From flex-time to monthly office birthday parties, there are all sorts of ways you might try to keep employees and lawyers happy in your law firm. But have you ever wondered which perks really work – and which ones just aren’t worth the extra time, paperwork or effort?
According to consultants Robert Denney of Robert Denney Associates, Inc., in Wayne, Pa., and Dustin Cole of Attorneys Master Class in Longwood, Fla., here’s a look at what works – and what doesn’t – when it comes to maintaining high morale around the office.
Perks That Work
Not surprisingly, any kind of flexibility with work time is very well received by attorneys and employees alike. People are interested in anything from flexible work hours to part-time work to working from home, Denney said.
“Firms are accepting this more than they used to,” he said. “And some firms are now providing lawyers with laptops or computers at home so they can be productive even when they are not in the office.”
Attorneys also want more control of what they do with their work time, Denney said. More firms have been listening to the desires of lawyers – especially young lawyers – to have time to do pro bono work.
“They want to give back to the community,” he said.
Some firms are “dropping” the number of required billable hours, which reduces pressure on attorneys and makes it easier to do community work as well. Denney said this might also include reducing the number of non-billable “firm work” hours.
“It’s a retention perk,” said Cole. “Firms that don’t have it don’t keep people very long.”
Young lawyers in particular are looking for “CLE courses and mentoring, to feel they are progressing as a lawyer and developing their expertise,” said Denney. “This is one place where a lawyer will accept a little less money if they feel they are getting excellent training and development.”
Cole emphasized that professional development opportunities should not be limited to lawyers. Staffers have the same desire to build their professional expertise, he said.
“[It breeds] a lot of resentment if attorneys get a lot of development but secretaries and paralegals don’t get any,” he said.
According to Denney, more firms are allowing lawyers to become partner, but without all the traditional strings attached.
“Some young lawyers don’t want to go out and market the firm and invest capital and extra time in the firm” as partners are generally required to do, he said.
As a result, firms are allowing some lawyers to become “non-equity partners” – who receive a partner-level salary and are known as a partner in the community, but who don’t take the traditional partner profits of the firm or take on extra firm marketing work.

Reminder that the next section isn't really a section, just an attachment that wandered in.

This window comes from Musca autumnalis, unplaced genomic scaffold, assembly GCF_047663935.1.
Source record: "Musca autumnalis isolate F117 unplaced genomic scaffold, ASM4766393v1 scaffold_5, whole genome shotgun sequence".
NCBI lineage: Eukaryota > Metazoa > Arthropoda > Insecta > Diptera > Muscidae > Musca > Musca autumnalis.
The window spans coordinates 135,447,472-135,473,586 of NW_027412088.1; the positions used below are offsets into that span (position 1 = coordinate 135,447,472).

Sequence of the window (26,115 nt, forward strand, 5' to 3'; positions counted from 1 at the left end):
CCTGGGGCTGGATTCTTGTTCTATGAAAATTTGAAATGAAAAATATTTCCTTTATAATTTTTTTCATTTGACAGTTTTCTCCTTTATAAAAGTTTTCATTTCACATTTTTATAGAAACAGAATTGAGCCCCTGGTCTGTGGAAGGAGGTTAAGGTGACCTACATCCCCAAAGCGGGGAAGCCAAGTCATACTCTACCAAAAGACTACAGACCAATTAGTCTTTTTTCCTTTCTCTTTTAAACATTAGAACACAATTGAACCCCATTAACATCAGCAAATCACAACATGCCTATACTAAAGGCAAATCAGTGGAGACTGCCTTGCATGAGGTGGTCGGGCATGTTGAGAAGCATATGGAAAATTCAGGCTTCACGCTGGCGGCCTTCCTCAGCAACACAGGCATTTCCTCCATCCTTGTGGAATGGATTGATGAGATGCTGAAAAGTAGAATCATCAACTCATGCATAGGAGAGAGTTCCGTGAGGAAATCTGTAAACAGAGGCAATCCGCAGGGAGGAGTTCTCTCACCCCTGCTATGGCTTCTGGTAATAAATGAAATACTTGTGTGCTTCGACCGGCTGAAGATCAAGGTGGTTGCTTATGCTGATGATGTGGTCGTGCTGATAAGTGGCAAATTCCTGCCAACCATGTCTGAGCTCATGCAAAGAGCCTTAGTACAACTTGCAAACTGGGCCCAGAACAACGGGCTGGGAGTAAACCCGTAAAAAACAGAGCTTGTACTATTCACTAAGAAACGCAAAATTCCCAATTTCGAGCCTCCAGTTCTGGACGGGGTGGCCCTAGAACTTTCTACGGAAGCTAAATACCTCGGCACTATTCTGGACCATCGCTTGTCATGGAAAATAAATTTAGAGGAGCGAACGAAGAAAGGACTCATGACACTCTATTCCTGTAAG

“This keeps talented lawyers with the firm and avoids slicing the profit pie into additional pieces,” Denney said.
Perks That Flop
When it comes to employee-of-the-month recognition programs, Cole said most employees just turn up their noses because they would rather have a bonus.
“Most people are a little more results-oriented, and something tangible is better than something intangible, like a mention in the company newsletter,” he said.
Monthly companywide birthday parties can “turn a good thing into a bad thing,” said Cole. “What employees resent is institutionalizing social things. It takes the personality out of buying a cake for someone’s birthday and it shows up to employees as the company wanting to stop them from wasting time” on individual people’s occasions.
“A firm I know will give their employees a half-day off before Christmas or New Years, but they don’t tell anyone it’s happening in advance,” said Cole. “No one can make any plans and they turn a benefit into resentment.”
Despite a universal interest in more time off and flexible working time, Cole said allowing comp time can be dangerous if the policies that define it are unclear and some employees start to abuse it.
For example, an employee might say, “I work through lunch and everyone else takes cigarette breaks and I don’t do that so I should have an extra day off this month,” something Cole noted would be likely to upset other employees.
What’s the biggest morale buster for a company? Giving lip service to certain perks – without keeping their promises.
“Not really executing [perks and benefits] is the worst thing a firm can do,” said Denney. “If they talk about professional development or flex time and they don’t follow through, it boomerangs and that word gets out to law schools.”